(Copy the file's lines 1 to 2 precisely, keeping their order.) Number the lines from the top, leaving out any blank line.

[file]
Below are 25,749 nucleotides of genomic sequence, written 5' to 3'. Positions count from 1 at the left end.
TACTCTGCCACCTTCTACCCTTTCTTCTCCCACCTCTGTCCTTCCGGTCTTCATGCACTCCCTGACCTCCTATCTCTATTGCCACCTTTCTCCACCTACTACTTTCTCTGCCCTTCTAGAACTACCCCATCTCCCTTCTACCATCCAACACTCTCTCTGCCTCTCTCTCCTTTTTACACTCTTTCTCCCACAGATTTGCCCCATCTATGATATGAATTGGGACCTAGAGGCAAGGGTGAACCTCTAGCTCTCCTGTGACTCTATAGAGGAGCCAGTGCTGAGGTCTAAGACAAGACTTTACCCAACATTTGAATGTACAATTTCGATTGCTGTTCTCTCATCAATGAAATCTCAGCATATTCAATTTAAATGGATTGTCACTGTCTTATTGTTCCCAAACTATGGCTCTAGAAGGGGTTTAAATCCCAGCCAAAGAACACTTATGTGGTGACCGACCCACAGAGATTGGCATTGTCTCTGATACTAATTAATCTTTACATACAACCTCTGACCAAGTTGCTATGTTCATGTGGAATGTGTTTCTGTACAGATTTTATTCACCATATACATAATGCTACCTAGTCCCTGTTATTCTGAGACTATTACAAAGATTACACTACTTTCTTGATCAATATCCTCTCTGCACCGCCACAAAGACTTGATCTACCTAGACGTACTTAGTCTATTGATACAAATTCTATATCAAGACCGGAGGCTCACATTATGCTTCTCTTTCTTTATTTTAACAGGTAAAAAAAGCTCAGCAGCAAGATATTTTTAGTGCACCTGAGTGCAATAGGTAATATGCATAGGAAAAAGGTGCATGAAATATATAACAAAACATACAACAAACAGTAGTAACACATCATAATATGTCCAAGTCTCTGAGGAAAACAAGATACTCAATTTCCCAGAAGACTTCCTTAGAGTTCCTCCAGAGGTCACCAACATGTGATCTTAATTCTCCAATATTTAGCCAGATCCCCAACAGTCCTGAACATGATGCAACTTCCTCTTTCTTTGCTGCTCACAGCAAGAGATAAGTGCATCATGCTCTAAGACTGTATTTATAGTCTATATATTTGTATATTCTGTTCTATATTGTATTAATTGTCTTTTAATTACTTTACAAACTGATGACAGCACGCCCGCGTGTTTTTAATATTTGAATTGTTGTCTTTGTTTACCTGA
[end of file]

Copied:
Below are 25,749 nucleotides of genomic sequence, written 5' to 3'. Positions count from 1 at the left end.
TACTCTGCCACCTTCTACCCTTTCTTCTCCCACCTCTGTCCTTCCGGTCTTCATGCACTCCCTGACCTCCTATCTCTATTGCCACCTTTCTCCACCTACTACTTTCTCTGCCCTTCTAGAACTACCCCATCTCCCTTCTACCATCCAACACTCTCTCTGCCTCTCTCTCCTTTTTACACTCTTTCTCCCACAGATTTGCCCCATCTATGATATGAATTGGGACCTAGAGGCAAGGGTGAACCTCTAGCTCTCCTGTGACTCTATAGAGGAGCCAGTGCTGAGGTCTAAGACAAGACTTTACCCAACATTTGAATGTACAATTTCGATTGCTGTTCTCTCATCAATGAAATCTCAGCATATTCAATTTAAATGGATTGTCACTGTCTTATTGTTCCCAAACTATGGCTCTAGAAGGGGTTTAAATCCCAGCCAAAGAACACTTATGTGGTGACCGACCCACAGAGATTGGCATTGTCTCTGATACTAATTAATCTTTACATACAACCTCTGACCAAGTTGCTATGTTCATGTGGAATGTGTTTCTGTACAGATTTTATTCACCATATACATAATGCTACCTAGTCCCTGTTATTCTGAGACTATTACAAAGATTACACTACTTTCTTGATCAATATCCTCTCTGCACCGCCACAAAGACTTGATCTACCTAGACGTACTTAGTCTATTGATACAAATTCTATATCAAGACCGGAGGCTCACATTATGCTTCTCTTTCTTTATTTTAACAGGTAAAAAAAGCTCAGCAGCAAGATATTTTTAGTGCACCTGAGTGCAATAGGTAATATGCATAGGAAAAAGGTGCATGAAATATATAACAAAACATACAACAAACAGTAGTAACACATCATAATATGTCCAAGTCTCTGAGGAAAACAAGATACTCAATTTCCCAGAAGACTTCCTTAGAGTTCCTCCAGAGGTCACCAACATGTGATCTTAATTCTCCAATATTTAGCCAGATCCCCAACAGTCCTGAACATGATGCAACTTCCTCTTTCTTTGCTGCTCACAGCAAGAGATAAGTGCATCATGCTCTAAGACTGTATTTATAGTCTATATATTTGTATATTCTGTTCTATATTGTATTAATTGTCTTTTAATTACTTTACAAACTGATGACAGCACGCCCGCGTGTTTTTAATATTTGAATTGTTGTCTTTGTTTACCTGA